Debrief details de-trip

Seeing the massive flow of water over Niagara Falls and riding into its mist sounded like a great destination vacation for the grandchildren. I thought that we could also tuck in an educational visit to Old Fort Niagara along with visits with my brother, sister, aunt and cousins during our five-day trip to New York.
We might just as well have saved our gas miles.

Oh, they enjoyed the falls. They donned the blue raincoats to ride the Maid of the Mist and discovered the rainbow at the foot of the American Falls. They laughed at the constant spray of water as we sailed in front of the Horseshoe Falls in Canada and climbed the stairs to advance as close as possible to the gushing flow of water. We even stayed long enough to see the light display that night.

The next morning they explored every room at Old Fort Niagara. We climbed up three flights of stairs to the barracks, tromped across the top of the fortified walls and listened to the re-enactors explain the use of the muskets, the wake-up code from the drummer and the explosion of the vintage cannon fired over Lake Ontario.
But when they returned home, they only wanted to talk about playing in the creek at the old home place in upstate New York.

Their conversations tumbled over each other, “And we went down into the creek where the minnows were. They nibbled at my legs. We caught a handful of minnows.”
“We found lots of fossils,” they brought in several large rocks imprinted with shells.

“At Cousin Suzy’s we found these huge slugs. Big, fat brown slugs as long as my hand. We found so many. I had them all over my legs.” “I picked them up in my hands. After we put them away I still had slug slime on my hands and my legs. We tried washing it off and it would not come off with soap. We tried vinegar and soda and it just made a foam. It felt really funny, but the slime stayed.”

“The only thing that really took off the slime was gravel and sand. I found that out when we walked down the road to Aunt Erma’s house.”

“You walked down the hill to Aunt Erma’s house?” their mom asked.
“Yes, we were walking down the middle of the road where the gravel was and the slug slime came off.”

“In the middle of the road?”

“Yes, but it is the country and it is so quiet that you can hear a car coming for a long time. And grandpa went with us.” “We were picking wildflowers. We found 40 different kinds of wildflowers walking down the road and out by the creek bed. Grandpa picked some nightshade … but it isn’t poisonous if you don’t eat it.”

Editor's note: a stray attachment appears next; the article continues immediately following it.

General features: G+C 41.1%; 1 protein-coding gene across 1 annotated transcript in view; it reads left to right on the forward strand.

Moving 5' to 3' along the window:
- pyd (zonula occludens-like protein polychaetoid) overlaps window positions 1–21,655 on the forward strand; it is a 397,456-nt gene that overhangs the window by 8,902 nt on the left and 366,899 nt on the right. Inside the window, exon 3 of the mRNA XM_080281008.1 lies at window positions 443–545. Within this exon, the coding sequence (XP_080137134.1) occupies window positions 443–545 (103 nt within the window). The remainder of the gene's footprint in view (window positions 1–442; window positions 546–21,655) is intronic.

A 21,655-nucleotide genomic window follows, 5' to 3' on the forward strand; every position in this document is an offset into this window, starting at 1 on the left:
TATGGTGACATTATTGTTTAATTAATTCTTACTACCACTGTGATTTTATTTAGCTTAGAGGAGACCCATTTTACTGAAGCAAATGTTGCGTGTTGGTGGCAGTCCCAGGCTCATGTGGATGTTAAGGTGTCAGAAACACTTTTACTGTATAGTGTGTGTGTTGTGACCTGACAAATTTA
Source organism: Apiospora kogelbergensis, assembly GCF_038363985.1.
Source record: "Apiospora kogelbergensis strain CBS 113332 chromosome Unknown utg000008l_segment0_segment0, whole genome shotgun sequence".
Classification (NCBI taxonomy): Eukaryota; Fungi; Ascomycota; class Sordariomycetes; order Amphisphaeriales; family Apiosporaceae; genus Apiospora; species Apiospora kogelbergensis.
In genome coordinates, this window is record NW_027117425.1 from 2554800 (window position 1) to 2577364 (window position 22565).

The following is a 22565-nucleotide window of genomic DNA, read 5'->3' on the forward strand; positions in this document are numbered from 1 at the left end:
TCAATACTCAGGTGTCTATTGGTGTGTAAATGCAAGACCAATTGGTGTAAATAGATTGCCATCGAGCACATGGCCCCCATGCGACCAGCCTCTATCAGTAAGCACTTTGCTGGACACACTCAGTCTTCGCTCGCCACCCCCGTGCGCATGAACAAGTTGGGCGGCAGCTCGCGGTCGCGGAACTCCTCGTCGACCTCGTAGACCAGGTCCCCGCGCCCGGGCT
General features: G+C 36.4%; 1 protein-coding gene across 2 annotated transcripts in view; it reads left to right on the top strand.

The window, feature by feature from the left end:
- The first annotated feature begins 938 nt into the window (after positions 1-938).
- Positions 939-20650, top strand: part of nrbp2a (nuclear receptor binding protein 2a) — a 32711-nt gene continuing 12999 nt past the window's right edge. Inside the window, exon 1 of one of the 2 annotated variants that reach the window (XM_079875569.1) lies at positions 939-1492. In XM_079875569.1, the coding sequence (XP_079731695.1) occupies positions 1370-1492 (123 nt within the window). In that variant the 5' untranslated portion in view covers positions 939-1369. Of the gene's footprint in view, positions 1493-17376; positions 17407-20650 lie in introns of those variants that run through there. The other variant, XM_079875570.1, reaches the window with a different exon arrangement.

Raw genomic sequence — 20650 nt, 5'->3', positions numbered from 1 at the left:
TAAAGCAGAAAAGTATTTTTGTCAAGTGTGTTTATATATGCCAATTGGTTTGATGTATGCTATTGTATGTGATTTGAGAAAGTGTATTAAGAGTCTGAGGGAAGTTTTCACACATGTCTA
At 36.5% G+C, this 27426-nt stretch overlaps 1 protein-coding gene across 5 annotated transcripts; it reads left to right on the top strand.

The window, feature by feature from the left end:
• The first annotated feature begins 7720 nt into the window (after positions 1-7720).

“Oh, my. Well, you probably had a better time than if I had gone. I would have been saying, ‘get out of that water.’ Stay over here on this side of the road. Don’t go out there. Don’t touch that.”

Eventually they got around to telling their mom, “everyone said ‘put up the hood on your raincoat’, but I wanted to get wet.”
“The boat was rocking.”

“Oh, my word, you might have fallen off.”
“No, not really, there are a lot of railings and guard rails all around. They carry thousands of visitors every day on the Maid of the Mists. They have been doing it for over 100 years. It is quite safe.”

And then they proudly pulled out the projects they had completed at Aunt Sharon’s house: the purple fleece blanket they had pieced together, the pillow with the monster face and the monster face on a purse, “It’s the first zipper I have ever sewn.”

“Oh, and Grandpa Hibbard’s cousin makes teddy bears out of real animal fur. She asked if I knew which was real and which was fake. And I knew it right off. The fake just felt plastic-y.”

“Uncle Melvin asked all of us what we did for extra-curricular activities,” one announced. They assured their mother they had told him about their summer activities.
“And, Mom. Mom. Mom.” the youngest shoved forward to add her impression of our last minute addition to the trip, “They had a whole truck filled with glass flowers at the Corning Glass Museum.”

Really, a good vacation, but according to the debrief on arrival, next time we’ll just head for the hills, the slugs, the fossils and shallow creeks filled with minnows.